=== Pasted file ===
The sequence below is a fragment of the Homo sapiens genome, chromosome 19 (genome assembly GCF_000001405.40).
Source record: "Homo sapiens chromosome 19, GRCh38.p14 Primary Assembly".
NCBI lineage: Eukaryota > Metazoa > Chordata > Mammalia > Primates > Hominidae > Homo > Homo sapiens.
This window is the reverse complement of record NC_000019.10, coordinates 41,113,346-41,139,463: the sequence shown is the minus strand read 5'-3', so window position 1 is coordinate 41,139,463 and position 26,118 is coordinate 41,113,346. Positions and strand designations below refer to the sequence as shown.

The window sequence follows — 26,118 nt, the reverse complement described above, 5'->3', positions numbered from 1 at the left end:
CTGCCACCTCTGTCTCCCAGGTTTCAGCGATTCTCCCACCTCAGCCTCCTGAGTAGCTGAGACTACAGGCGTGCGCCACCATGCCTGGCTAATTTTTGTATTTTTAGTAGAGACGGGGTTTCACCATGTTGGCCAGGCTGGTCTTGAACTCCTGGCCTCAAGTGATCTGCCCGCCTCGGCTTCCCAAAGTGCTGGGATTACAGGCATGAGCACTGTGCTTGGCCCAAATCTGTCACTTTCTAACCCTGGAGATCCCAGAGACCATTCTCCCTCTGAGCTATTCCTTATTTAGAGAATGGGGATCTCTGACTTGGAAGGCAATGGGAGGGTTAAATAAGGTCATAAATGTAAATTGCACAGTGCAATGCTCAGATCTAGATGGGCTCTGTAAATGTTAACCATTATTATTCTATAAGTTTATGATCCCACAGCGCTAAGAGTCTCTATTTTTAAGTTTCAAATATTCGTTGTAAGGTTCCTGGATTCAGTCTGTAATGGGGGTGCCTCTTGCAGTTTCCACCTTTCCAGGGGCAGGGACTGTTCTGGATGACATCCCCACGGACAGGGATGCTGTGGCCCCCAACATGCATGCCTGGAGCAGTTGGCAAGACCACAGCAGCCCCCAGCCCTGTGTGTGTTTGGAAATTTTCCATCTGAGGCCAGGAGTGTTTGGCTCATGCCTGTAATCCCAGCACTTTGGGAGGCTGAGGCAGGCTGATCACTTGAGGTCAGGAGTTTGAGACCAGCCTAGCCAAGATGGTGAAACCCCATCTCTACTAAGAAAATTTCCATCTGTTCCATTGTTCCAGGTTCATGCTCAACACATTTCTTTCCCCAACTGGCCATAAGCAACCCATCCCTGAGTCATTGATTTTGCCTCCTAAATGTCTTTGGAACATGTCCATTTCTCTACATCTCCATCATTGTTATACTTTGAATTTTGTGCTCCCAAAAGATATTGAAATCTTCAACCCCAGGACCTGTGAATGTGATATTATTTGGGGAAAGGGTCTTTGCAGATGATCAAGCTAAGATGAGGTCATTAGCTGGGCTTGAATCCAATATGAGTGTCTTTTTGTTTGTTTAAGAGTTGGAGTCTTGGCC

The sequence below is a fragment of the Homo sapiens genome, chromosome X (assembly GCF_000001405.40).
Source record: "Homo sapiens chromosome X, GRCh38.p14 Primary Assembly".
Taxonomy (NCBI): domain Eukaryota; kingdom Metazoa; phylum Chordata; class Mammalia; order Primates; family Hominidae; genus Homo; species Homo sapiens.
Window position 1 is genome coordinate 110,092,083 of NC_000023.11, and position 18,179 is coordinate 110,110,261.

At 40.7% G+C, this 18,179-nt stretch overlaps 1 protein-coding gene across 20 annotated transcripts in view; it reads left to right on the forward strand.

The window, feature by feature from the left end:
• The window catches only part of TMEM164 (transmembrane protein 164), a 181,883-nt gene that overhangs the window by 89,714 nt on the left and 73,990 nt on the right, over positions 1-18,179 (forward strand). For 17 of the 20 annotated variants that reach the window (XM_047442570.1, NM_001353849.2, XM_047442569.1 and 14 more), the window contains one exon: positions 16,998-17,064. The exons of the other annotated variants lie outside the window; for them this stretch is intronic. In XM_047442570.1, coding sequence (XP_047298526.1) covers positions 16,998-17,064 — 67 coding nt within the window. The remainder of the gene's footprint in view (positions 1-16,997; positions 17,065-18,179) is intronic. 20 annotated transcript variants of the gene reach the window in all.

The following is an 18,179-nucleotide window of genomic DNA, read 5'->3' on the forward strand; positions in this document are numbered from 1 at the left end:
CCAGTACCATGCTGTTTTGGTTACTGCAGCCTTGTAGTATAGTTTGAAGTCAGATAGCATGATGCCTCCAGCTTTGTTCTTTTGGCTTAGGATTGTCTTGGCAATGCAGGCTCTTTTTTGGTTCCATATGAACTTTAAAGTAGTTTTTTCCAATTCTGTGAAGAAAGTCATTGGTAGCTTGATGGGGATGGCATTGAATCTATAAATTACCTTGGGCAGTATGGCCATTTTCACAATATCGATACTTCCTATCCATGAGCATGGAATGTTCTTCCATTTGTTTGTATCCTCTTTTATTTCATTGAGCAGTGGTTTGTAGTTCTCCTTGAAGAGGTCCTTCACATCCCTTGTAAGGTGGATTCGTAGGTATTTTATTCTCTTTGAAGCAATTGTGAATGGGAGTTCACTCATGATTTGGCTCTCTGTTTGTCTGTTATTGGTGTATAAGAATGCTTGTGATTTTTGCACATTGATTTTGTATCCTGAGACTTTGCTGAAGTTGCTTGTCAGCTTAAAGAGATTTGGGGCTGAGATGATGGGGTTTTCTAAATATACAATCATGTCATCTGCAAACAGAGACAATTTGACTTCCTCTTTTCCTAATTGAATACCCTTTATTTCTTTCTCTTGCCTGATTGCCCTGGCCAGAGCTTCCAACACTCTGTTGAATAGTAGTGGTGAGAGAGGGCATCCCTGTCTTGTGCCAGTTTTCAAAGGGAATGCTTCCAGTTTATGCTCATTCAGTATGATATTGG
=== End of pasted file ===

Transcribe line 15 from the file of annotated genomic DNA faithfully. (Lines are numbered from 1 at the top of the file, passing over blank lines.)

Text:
CCAGTACCATGCTGTTTTGGTTACTGCAGCCTTGTAGTATAGTTTGAAGTCAGATAGCATGATGCCTCCAGCTTTGTTCTTTTGGCTTAGGATTGTCTTGGCAATGCAGGCTCTTTTTTGGTTCCATATGAACTTTAAAGTAGTTTTTTCCAATTCTGTGAAGAAAGTCATTGGTAGCTTGATGGGGATGGCATTGAATCTATAAATTACCTTGGGCAGTATGGCCATTTTCACAATATCGATACTTCCTATCCATGAGCATGGAATGTTCTTCCATTTGTTTGTATCCTCTTTTATTTCATTGAGCAGTGGTTTGTAGTTCTCCTTGAAGAGGTCCTTCACATCCCTTGTAAGGTGGATTCGTAGGTATTTTATTCTCTTTGAAGCAATTGTGAATGGGAGTTCACTCATGATTTGGCTCTCTGTTTGTCTGTTATTGGTGTATAAGAATGCTTGTGATTTTTGCACATTGATTTTGTATCCTGAGACTTTGCTGAAGTTGCTTGTCAGCTTAAAGAGATTTGGGGCTGAGATGATGGGGTTTTCTAAATATACAATCATGTCATCTGCAAACAGAGACAATTTGACTTCCTCTTTTCCTAATTGAATACCCTTTATTTCTTTCTCTTGCCTGATTGCCCTGGCCAGAGCTTCCAACACTCTGTTGAATAGTAGTGGTGAGAGAGGGCATCCCTGTCTTGTGCCAGTTTTCAAAGGGAATGCTTCCAGTTTATGCTCATTCAGTATGATATTGG